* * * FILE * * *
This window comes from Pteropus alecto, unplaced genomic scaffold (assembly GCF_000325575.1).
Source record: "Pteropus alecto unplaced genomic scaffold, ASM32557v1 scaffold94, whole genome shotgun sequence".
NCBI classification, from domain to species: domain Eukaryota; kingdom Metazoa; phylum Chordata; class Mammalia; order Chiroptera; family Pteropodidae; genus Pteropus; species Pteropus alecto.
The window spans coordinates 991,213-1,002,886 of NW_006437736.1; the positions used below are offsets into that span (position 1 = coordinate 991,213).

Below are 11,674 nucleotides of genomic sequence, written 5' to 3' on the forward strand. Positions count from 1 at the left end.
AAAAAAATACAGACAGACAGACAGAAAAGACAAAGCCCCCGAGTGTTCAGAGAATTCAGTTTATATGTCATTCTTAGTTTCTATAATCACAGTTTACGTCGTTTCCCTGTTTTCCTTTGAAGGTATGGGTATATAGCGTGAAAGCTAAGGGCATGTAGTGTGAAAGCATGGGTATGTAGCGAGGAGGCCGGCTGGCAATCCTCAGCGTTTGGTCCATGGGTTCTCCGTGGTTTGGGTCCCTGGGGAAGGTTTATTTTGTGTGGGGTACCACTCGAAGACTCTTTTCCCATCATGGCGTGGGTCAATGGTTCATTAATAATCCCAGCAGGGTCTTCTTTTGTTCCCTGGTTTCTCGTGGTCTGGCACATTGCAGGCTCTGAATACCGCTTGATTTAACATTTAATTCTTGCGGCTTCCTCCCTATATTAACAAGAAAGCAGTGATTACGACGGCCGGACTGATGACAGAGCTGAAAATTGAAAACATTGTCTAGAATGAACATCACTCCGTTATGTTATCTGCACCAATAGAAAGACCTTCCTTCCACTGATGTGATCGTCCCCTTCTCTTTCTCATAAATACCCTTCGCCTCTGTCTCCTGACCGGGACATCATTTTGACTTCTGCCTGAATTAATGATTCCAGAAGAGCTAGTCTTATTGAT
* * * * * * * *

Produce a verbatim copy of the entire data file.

This window comes from Pteropus alecto, unplaced genomic scaffold (assembly GCF_000325575.1).
Source record: "Pteropus alecto unplaced genomic scaffold, ASM32557v1 scaffold94, whole genome shotgun sequence".
NCBI classification, from domain to species: domain Eukaryota; kingdom Metazoa; phylum Chordata; class Mammalia; order Chiroptera; family Pteropodidae; genus Pteropus; species Pteropus alecto.
The window spans coordinates 991,213-1,002,886 of NW_006437736.1; the positions used below are offsets into that span (position 1 = coordinate 991,213).

Below are 11,674 nucleotides of genomic sequence, written 5' to 3' on the forward strand. Positions count from 1 at the left end.
AAAAAAATACAGACAGACAGACAGAAAAGACAAAGCCCCCGAGTGTTCAGAGAATTCAGTTTATATGTCATTCTTAGTTTCTATAATCACAGTTTACGTCGTTTCCCTGTTTTCCTTTGAAGGTATGGGTATATAGCGTGAAAGCTAAGGGCATGTAGTGTGAAAGCATGGGTATGTAGCGAGGAGGCCGGCTGGCAATCCTCAGCGTTTGGTCCATGGGTTCTCCGTGGTTTGGGTCCCTGGGGAAGGTTTATTTTGTGTGGGGTACCACTCGAAGACTCTTTTCCCATCATGGCGTGGGTCAATGGTTCATTAATAATCCCAGCAGGGTCTTCTTTTGTTCCCTGGTTTCTCGTGGTCTGGCACATTGCAGGCTCTGAATACCGCTTGATTTAACATTTAATTCTTGCGGCTTCCTCCCTATATTAACAAGAAAGCAGTGATTACGACGGCCGGACTGATGACAGAGCTGAAAATTGAAAACATTGTCTAGAATGAACATCACTCCGTTATGTTATCTGCACCAATAGAAAGACCTTCCTTCCACTGATGTGATCGTCCCCTTCTCTTTCTCATAAATACCCTTCGCCTCTGTCTCCTGACCGGGACATCATTTTGACTTCTGCCTGAATTAATGATTCCAGAAGAGCTAGTCTTATTGAT